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Edna's story

When Edna was growing up children were expected to do as they were told, and never to question the judgement of adults. Her childhood was happy, though her family upheld strict traditional values.

Edna was required to have orthopaedic surgery when she was around nine years old. ‘Prior to going into hospital I can still remember my mother telling me to do as I was told by doctors and nurses, and not to cause them any trouble.’

It was the late-1960s, and this operation took place in a public hospital in the Illawarra region of New South Wales. A metal frame was put over her bed while she recovered, so that her blankets did not touch her. This limited her visibility when she was lying down.

One weekend other girls in her ward had been discharged, and Edna was alone in her room. A man wearing a white coat came in. He had a stethoscope in his pocket, so she assumed he was one of the medical staff. He directed her to lift up her nightgown, and she did so.

As Edna was not wearing any underwear, she was fully exposed. This man – ‘I now wonder if he was a doctor, or just someone presenting as a doctor to gain access’ – then sexually assaulted her.

‘I didn’t scream and I couldn’t run. I just froze. I can still see him standing over me, watching and looking at me, feel him touching me.’

When he had finished abusing her, he pulled her nightdress down, threw the blankets over her, and walked out. ‘I never saw him again.’

Having been raised to always do as she was told, and never query her elders, Edna was unable to disclose this abuse. ‘I felt if I told my family I wouldn’t be believed, it would have been my fault, and I would be in trouble.

‘I’ve carried these same thoughts with me ever since. I still have a fear of being judged by disclosing my secret. Carrying this has always set me apart from others.’

Edna does not feel she ever ‘fitted’ into her family, and often feels the same in social settings. ‘I find it difficult to trust people, and will back away if people start asking questions or want to get too close.’

She ‘became very much an advocate for women’s rights, and I rebelled against the traditional family model of the female, and people telling me what to do as a woman’.

In her late teens, ‘I had what I now recognise as an eating disorder’. She has only ever disclosed the abuse to five people, including two friends.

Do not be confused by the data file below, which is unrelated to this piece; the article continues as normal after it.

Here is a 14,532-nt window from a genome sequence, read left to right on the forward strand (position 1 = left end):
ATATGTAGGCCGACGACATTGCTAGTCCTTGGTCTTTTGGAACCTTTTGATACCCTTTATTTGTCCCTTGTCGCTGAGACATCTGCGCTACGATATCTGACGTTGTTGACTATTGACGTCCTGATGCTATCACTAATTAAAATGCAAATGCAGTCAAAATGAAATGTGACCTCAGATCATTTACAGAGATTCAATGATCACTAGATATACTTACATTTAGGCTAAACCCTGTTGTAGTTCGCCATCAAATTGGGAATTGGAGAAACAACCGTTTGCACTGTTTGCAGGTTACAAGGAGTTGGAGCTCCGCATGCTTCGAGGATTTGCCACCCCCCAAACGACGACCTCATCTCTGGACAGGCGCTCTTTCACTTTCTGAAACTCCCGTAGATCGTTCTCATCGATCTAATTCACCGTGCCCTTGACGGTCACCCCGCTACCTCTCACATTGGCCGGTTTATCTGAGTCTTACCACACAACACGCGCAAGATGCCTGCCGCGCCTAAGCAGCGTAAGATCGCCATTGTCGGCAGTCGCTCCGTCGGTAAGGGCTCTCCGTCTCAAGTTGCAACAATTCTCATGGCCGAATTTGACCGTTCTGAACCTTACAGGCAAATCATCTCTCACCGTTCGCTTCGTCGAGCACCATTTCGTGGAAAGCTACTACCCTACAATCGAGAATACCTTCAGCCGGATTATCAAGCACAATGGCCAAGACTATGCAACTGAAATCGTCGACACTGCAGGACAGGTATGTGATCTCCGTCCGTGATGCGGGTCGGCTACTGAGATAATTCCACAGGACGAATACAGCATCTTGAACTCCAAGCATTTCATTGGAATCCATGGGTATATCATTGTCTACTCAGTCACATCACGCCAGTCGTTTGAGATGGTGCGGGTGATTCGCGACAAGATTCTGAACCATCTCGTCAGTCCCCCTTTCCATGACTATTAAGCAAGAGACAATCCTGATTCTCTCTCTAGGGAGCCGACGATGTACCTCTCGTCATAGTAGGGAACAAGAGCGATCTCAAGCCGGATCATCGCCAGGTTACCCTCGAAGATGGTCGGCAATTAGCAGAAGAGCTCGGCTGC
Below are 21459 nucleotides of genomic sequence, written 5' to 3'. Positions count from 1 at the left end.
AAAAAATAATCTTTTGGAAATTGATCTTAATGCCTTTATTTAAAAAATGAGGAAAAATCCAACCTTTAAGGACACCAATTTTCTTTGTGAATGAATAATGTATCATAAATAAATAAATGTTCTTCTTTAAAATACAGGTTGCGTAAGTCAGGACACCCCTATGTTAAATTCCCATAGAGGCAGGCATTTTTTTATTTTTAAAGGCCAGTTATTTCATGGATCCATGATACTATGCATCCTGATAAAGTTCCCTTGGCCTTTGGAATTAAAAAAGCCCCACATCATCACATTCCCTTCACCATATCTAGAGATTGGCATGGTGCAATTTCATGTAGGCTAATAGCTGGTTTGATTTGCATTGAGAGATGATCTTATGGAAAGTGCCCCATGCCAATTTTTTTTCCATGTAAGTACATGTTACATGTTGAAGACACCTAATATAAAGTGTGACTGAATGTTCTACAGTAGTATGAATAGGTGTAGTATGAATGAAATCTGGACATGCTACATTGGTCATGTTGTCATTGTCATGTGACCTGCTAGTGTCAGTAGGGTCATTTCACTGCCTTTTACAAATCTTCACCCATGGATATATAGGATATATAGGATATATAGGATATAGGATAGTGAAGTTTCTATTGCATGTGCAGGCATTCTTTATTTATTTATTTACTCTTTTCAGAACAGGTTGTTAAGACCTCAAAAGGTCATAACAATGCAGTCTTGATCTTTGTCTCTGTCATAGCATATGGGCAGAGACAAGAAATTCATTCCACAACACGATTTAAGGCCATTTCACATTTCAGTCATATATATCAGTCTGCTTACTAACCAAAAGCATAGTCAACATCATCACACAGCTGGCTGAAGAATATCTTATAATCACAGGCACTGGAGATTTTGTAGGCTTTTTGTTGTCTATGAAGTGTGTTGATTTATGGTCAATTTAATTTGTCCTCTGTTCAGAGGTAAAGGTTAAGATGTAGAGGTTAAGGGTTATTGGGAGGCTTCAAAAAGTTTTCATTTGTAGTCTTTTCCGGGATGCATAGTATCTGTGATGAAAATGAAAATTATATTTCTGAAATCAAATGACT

Her personal relationships have been unsuccessful. ‘My choice of partner is seriously flawed. Now I actively avoid relationships rather than have another bad one.

‘I am a workaholic, and drive myself to achieve, as it stops me thinking too much, and going places I don’t want to go.’

Edna lives with ‘a number of health problems, which I now understand are associated with targets of child abuse, including gynaecological problems’, and has been unable to have children.

‘For years, I’ve had recurring nightmares where I feel like someone is sitting on my bed and leaning over me. It’s so real I can feel their breath on the back of my neck.

‘I wake in a panic too scared to move, with my heart racing, and I’m trying to scream but no sound will come out. For more mornings than I care to count, I just stand in the shower and let the tears fall.’

Edna finds it hard to deal with being exposed to reports and conversations about child abuse in the media and elsewhere. ‘While the increased awareness, discussion and media coverage of this crime is absolutely necessary, it also heightens my anxiety, and I have a lot of difficulty in taking part in such discussions.

‘I find myself either very angry, or withdraw from the conversation in panic. My chest tightens, and I am unable to breathe.’

Edna has been prescribed anti-depressants at various stages of her life. She saw a counsellor in the early 2000s, after being bereaved, ‘however the counsellor was young, and not equipped to deal with my issues’.

Over the last year or two, Edna started ‘having panic attacks, memory loss, and uncharacteristic outburst of either tears or temper’. She consulted a psychologist, and after a while was able to disclose the sexual abuse, which lead to a diagnosis of complex post-traumatic stress disorder.

‘I’m angry at how difficult it is to get help. I want targets of child abuse and other trauma to have direct access to psychologists (and Medicare), without having to go through their GP. The current process stops people getting help, and leaves the statistics largely underestimated.’

Despite these difficulties, Edna achieved numerous qualifications, and has had a successful career. ‘I think I’ve had a very good support network. I’ve always had good and close friends, and I have friends that go back a very long way.’ She doesn’t take any medications for her mental health these days, instead managing it with exercise and therapy.

Her psychologist gave her a press clipping about the Royal Commission. ‘I took it home, and some time that afternoon I picked up the phone. The driving factor in calling was the thought of the power of the secret, and that if no-one speaks out, nothing will ever change.’

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